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Sunday, February 28, 2010

Still at the Guggenheim

We've only one week to go in the Tino Sehgal experiment/piece/conversation/situation/thing at the Guggenheim, and -- strange to say -- I had an instant of sadness, no, not sadness, but something like it at seeing that on my email message from Asad, who manages the whole business, producing it as it works so wonderfully out. For it does, and I can say that from inside it. Of course, we never know with whom we are about to converse, making our way up the ramps to the top, and if we do see someone we know, we ask the next person or "interpreter" to take over from us. 

What is so amazing about it? the amazement changes as the weeks have gone on -- to a kind of constant surprise and WILLINGNESS to be surprised, or then not. Very odd indeed. 

All we really know is what the person we will be addressing for about 4 and 1/2 or 5 minutes is wearing, perhaps a bit more, but I usually remember just that. From a Southern background, I am used to being polite and relatively talkative to strangers, but in this case, about 90 per cent of the strangers smile broadly and converse with me, and the other interpreters. We are about 15 at a time, more on the weekends, when the crowds come thick and fast. Last weekend, was it? when the snowstorm and rain were doing their best to make the worst weather, the line to get in stretched around several blocks, and i heard that the outside door was actually locked. Never mind the truth or falsity of that statement, the fact is that we were pressed into service at every moment.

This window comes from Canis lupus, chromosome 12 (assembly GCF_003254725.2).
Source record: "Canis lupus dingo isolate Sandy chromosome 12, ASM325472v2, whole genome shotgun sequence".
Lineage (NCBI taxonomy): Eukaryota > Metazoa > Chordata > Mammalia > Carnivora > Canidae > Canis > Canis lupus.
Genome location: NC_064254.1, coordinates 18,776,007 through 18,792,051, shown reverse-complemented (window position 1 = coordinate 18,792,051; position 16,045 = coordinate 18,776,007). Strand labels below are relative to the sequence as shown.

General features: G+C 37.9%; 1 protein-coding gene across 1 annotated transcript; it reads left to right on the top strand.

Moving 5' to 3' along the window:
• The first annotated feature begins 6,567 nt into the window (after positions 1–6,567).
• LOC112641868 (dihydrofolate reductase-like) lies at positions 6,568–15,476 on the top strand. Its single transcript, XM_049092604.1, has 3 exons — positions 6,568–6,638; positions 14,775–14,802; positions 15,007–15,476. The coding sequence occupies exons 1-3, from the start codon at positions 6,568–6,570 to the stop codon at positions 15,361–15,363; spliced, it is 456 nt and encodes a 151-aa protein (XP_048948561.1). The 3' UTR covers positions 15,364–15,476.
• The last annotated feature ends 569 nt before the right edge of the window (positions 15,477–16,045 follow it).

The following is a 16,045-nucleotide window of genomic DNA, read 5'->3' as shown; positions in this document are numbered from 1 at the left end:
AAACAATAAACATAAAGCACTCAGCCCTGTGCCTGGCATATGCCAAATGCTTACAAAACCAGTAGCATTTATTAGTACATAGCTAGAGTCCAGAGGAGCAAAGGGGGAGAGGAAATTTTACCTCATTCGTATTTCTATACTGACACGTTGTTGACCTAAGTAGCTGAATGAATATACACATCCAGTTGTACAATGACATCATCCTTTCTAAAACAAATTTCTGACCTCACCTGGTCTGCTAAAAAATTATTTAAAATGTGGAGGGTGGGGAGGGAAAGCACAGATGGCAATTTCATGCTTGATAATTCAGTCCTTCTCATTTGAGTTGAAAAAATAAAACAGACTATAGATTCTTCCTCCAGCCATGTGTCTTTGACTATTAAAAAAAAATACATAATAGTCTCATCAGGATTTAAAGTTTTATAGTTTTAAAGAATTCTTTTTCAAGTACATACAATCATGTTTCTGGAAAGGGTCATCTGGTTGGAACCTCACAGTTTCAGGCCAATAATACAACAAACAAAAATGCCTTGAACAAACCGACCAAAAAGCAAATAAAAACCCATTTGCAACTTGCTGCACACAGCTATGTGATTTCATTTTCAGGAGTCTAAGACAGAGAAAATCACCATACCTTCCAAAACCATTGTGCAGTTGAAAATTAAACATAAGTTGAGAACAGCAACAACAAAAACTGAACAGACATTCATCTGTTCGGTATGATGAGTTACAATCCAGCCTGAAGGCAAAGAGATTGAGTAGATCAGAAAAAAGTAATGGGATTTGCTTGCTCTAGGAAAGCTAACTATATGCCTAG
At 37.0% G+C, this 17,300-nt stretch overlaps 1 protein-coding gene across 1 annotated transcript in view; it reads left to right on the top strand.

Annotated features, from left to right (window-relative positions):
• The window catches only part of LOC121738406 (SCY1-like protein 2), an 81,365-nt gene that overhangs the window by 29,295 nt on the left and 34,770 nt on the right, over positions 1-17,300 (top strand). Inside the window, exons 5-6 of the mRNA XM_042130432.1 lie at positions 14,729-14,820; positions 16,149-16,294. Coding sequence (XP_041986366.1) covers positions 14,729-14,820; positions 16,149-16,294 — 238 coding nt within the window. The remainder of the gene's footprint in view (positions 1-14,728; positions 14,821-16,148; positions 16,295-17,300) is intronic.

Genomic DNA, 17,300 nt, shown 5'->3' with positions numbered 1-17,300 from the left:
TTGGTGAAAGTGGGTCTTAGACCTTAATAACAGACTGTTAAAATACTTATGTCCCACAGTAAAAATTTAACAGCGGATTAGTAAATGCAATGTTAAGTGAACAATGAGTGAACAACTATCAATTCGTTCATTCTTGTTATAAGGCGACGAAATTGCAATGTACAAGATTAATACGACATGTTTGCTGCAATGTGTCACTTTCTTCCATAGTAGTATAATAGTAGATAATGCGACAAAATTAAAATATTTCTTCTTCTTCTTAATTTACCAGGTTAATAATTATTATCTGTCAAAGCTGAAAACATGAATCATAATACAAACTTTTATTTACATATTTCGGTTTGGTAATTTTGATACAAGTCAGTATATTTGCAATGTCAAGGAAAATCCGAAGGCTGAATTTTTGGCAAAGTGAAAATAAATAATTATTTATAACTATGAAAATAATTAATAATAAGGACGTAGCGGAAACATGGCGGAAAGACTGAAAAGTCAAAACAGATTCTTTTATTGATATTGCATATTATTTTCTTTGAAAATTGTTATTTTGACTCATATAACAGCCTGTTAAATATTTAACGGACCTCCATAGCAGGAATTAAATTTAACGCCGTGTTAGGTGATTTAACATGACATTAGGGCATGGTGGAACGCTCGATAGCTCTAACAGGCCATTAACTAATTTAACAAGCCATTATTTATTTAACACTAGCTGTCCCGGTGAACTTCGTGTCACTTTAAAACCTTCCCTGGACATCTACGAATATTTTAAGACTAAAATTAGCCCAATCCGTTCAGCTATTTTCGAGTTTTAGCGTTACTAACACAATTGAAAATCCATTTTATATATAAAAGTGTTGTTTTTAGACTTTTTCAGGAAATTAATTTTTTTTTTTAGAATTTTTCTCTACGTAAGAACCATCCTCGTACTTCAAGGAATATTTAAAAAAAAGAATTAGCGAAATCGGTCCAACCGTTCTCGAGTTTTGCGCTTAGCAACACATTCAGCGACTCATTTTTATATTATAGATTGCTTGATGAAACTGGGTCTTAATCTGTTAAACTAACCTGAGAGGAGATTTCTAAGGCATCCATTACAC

"Hello, my name is Mary Ann," I would say, and "the title of this piece is This Progress." No pause, so the visitor won't rush in with some comment before we start the conversation by a statement I would make about something or other:  on the order of how dinosaurs turn out to have had coloring, or that a better way to test the probability of a child's success in later life than any IQ test is the marshmallow test: would the child prefer one marshmallow NOW or two LATER, at an unspecified time.... That kind of thing. Or that the part of our brain that lights up at making someone else happy does that more brightly than the part when we are making ourselves happy. Wow. Same part that lights up at food or sex, but I didn't generally bring that up if the visitor(s) did not seem the type to enjoy the latter comment...

I had French couples and Spanish-speaking families and people on walkers and young architects in full stride, and many art students from here and there. Quite a lot of there, actually, far more than New Yorkers. I loved it all. 
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